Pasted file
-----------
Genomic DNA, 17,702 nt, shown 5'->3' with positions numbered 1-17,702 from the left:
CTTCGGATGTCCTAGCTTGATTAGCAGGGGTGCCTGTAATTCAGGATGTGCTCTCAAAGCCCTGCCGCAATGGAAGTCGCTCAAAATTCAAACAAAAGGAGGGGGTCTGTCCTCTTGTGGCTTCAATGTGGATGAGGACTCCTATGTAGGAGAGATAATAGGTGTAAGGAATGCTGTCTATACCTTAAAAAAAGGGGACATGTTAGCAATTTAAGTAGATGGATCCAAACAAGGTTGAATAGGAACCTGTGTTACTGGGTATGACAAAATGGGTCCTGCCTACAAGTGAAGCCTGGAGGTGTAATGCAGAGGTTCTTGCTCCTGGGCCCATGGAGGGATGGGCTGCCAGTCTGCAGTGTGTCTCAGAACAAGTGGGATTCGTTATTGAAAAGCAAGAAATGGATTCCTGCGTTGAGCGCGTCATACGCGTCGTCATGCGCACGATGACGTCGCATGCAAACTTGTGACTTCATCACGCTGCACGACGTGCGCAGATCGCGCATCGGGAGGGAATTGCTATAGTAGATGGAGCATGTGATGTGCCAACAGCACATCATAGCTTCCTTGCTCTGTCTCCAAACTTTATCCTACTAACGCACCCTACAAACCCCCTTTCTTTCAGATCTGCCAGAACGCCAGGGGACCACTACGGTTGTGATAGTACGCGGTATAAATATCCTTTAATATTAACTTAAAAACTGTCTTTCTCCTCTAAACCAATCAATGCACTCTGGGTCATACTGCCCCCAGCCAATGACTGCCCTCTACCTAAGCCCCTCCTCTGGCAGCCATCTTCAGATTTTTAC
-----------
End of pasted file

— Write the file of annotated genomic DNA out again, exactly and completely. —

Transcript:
Genomic DNA, 17,702 nt, shown 5'->3' with positions numbered 1-17,702 from the left:
CTTCGGATGTCCTAGCTTGATTAGCAGGGGTGCCTGTAATTCAGGATGTGCTCTCAAAGCCCTGCCGCAATGGAAGTCGCTCAAAATTCAAACAAAAGGAGGGGGTCTGTCCTCTTGTGGCTTCAATGTGGATGAGGACTCCTATGTAGGAGAGATAATAGGTGTAAGGAATGCTGTCTATACCTTAAAAAAAGGGGACATGTTAGCAATTTAAGTAGATGGATCCAAACAAGGTTGAATAGGAACCTGTGTTACTGGGTATGACAAAATGGGTCCTGCCTACAAGTGAAGCCTGGAGGTGTAATGCAGAGGTTCTTGCTCCTGGGCCCATGGAGGGATGGGCTGCCAGTCTGCAGTGTGTCTCAGAACAAGTGGGATTCGTTATTGAAAAGCAAGAAATGGATTCCTGCGTTGAGCGCGTCATACGCGTCGTCATGCGCACGATGACGTCGCATGCAAACTTGTGACTTCATCACGCTGCACGACGTGCGCAGATCGCGCATCGGGAGGGAATTGCTATAGTAGATGGAGCATGTGATGTGCCAACAGCACATCATAGCTTCCTTGCTCTGTCTCCAAACTTTATCCTACTAACGCACCCTACAAACCCCCTTTCTTTCAGATCTGCCAGAACGCCAGGGGACCACTACGGTTGTGATAGTACGCGGTATAAATATCCTTTAATATTAACTTAAAAACTGTCTTTCTCCTCTAAACCAATCAATGCACTCTGGGTCATACTGCCCCCAGCCAATGACTGCCCTCTACCTAAGCCCCTCCTCTGGCAGCCATCTTCAGATTTTTAC